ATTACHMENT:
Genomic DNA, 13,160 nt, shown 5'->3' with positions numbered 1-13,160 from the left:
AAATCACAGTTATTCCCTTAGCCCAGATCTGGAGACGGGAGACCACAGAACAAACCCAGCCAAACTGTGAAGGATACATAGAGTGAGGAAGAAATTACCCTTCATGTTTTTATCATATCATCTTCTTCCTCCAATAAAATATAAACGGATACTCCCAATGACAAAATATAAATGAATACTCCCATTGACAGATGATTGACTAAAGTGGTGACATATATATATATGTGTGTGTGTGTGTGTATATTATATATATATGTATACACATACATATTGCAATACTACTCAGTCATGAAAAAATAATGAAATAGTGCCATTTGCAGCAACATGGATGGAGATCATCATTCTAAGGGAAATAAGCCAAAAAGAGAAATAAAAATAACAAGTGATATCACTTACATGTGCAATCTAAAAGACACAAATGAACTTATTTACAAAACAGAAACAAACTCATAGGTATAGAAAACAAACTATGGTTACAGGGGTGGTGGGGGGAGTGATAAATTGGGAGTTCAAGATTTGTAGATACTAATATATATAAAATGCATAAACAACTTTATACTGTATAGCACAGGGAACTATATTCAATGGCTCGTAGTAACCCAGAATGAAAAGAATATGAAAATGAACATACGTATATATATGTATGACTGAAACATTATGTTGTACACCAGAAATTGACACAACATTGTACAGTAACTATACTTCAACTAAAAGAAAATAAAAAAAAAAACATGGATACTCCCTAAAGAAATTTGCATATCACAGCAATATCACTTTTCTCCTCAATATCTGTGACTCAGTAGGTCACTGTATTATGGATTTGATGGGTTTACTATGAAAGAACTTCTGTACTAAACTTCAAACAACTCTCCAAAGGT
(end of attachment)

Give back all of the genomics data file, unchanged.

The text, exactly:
Genomic DNA, 13,160 nt, shown 5'->3' with positions numbered 1-13,160 from the left:
AAATCACAGTTATTCCCTTAGCCCAGATCTGGAGACGGGAGACCACAGAACAAACCCAGCCAAACTGTGAAGGATACATAGAGTGAGGAAGAAATTACCCTTCATGTTTTTATCATATCATCTTCTTCCTCCAATAAAATATAAACGGATACTCCCAATGACAAAATATAAATGAATACTCCCATTGACAGATGATTGACTAAAGTGGTGACATATATATATATGTGTGTGTGTGTGTGTATATTATATATATATGTATACACATACATATTGCAATACTACTCAGTCATGAAAAAATAATGAAATAGTGCCATTTGCAGCAACATGGATGGAGATCATCATTCTAAGGGAAATAAGCCAAAAAGAGAAATAAAAATAACAAGTGATATCACTTACATGTGCAATCTAAAAGACACAAATGAACTTATTTACAAAACAGAAACAAACTCATAGGTATAGAAAACAAACTATGGTTACAGGGGTGGTGGGGGGAGTGATAAATTGGGAGTTCAAGATTTGTAGATACTAATATATATAAAATGCATAAACAACTTTATACTGTATAGCACAGGGAACTATATTCAATGGCTCGTAGTAACCCAGAATGAAAAGAATATGAAAATGAACATACGTATATATATGTATGACTGAAACATTATGTTGTACACCAGAAATTGACACAACATTGTACAGTAACTATACTTCAACTAAAAGAAAATAAAAAAAAAAACATGGATACTCCCTAAAGAAATTTGCATATCACAGCAATATCACTTTTCTCCTCAATATCTGTGACTCAGTAGGTCACTGTATTATGGATTTGATGGGTTTACTATGAAAGAACTTCTGTACTAAACTTCAAACAACTCTCCAAAGGT